President Obama on Tuesday hailed the progress he said his administration has made for gays and lesbians, from repealing the military's "Don't Ask, Don't Tell" policy to no longer defending the Defense of Marriage Act in court.
In a speech to the Democratic National Convention's LGBT Gala in New York, Obama asked the audience to compare the landscape for gays and lesbians now to 10 years ago, shortly after Massachusetts legalized same-sex marriage and the Republican Party and others made trying to stop it one of their biggest issues.
Today, Obama said, 19 states and Washington, D.C., allow same-sex couples to marry. The Supreme Court struck down parts of the Defense of Marriage Act. Obama rattled off a number of changes he said have taken place during his administration, including lifting a ban on people with HIV coming to the United States and making it illegal to deny people health care based on sexual orientation.
"The conventional wisdom says that all this change is due to young people growing up with different attitudes than their parents and their grandparents had. And anybody who has kids knows that there is some truth to that. The basic attitude is, I’m sorry, what is it that you’re talking about here? What’s the big deal?" Obama said.
"But what’s been remarkable is the way Americans of all age groups are increasingly embracing marriage equality. They understand love is love. And for many people whose minds have changed, it was love that did it -- love for the child or the grandchild, or the friend or the co-worker who sat down one day and held their hands and took a deep breath and said, I’m gay."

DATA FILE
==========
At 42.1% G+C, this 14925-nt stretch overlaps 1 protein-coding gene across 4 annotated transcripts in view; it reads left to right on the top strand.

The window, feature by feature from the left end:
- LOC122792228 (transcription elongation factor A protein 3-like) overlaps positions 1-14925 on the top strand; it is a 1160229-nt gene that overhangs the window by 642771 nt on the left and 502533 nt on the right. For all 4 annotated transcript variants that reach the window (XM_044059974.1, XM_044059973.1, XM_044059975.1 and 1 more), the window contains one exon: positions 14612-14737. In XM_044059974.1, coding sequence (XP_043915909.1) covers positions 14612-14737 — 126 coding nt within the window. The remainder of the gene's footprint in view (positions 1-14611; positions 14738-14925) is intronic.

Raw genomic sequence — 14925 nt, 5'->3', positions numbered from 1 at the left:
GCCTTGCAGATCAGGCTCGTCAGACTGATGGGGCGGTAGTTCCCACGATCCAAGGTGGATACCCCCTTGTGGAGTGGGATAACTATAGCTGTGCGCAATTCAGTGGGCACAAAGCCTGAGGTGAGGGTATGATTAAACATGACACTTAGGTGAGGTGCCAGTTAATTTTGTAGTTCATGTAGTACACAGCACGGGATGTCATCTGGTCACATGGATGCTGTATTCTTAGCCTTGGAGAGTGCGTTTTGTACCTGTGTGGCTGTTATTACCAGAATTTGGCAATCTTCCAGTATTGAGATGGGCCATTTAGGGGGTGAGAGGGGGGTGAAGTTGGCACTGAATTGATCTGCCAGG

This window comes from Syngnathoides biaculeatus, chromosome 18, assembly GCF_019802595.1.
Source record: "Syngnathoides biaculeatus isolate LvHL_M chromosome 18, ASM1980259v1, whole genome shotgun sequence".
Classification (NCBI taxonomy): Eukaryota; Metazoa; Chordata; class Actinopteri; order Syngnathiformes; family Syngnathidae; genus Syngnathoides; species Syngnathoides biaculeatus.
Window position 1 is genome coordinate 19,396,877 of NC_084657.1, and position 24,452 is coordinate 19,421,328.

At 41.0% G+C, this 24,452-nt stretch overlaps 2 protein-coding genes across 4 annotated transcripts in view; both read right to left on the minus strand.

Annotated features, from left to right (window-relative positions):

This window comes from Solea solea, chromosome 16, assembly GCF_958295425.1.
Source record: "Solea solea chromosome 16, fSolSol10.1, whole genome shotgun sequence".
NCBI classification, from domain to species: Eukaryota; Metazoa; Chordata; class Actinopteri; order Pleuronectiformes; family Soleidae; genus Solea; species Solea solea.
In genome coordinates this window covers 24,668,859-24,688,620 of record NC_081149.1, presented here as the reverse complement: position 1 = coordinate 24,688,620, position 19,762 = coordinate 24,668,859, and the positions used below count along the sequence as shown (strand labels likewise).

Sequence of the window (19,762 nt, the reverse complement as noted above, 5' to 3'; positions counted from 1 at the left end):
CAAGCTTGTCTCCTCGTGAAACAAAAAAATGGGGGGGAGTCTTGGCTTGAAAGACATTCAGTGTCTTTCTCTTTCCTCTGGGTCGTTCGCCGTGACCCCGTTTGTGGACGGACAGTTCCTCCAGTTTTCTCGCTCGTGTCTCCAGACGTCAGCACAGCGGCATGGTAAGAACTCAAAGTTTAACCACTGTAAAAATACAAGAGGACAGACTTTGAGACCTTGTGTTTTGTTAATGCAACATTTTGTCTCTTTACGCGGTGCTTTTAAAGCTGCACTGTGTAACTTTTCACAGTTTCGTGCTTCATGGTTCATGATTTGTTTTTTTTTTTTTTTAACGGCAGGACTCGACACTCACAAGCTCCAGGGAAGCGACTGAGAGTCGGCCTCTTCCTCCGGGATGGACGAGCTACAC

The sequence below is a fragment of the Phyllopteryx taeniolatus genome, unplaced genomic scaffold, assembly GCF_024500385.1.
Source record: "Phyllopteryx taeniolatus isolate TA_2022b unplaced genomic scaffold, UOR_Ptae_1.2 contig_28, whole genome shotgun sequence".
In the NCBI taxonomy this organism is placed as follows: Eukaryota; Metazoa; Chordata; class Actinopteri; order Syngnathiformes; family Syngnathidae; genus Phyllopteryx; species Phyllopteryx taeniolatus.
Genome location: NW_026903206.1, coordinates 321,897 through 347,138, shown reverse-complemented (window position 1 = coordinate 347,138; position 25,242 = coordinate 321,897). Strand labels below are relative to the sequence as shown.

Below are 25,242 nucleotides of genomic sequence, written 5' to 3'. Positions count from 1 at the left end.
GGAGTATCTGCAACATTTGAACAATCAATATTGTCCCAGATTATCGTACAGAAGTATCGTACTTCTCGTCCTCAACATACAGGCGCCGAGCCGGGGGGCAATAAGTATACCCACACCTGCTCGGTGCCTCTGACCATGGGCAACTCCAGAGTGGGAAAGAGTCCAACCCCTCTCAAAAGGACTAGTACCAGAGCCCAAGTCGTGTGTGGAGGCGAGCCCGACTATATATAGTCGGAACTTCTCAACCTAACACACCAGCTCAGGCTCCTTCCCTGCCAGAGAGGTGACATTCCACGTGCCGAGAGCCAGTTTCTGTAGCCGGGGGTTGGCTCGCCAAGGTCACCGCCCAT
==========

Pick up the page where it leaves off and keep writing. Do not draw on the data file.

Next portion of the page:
Obama's speech comes the day after the administration said he would sign an executive order barring federal contractors from discriminating based on sexual orientation.
Despite the strides, Obama said work remains to defend what has happened. He cited the need to continue to stop bullying in schools, that the Texas Republican Party's platform endorses gay conversion therapy and that legal battles are still being waged around same-sex marriage in courts.
"This is a country where no matter who you are, or what you look like, or how you came up, or what your last name is, or who you love -- if you work hard and you take responsibility, you should be able to make it," Obama said. "That’s the story of America."
Obama called on Congress to do more to protect the rights of gays and lesbians. While the Senate passed the Employment Non-Discrimination Act, which would prohibit discrimination based on sexual orientation in hiring, the House has not acted on the measure.
Obama said the gay and lesbian community should fight for other groups that are struggling and have struggled in the past: workers who aren't getting paid enough, illegal immigrants and women who demand an equal wage.
Obama attended two other fundraisers in New York Tuesday night, including one at the home of Vogue editor Anna Wintour. It was attended by about 30 supporters, each of whom contributed up to $32,400.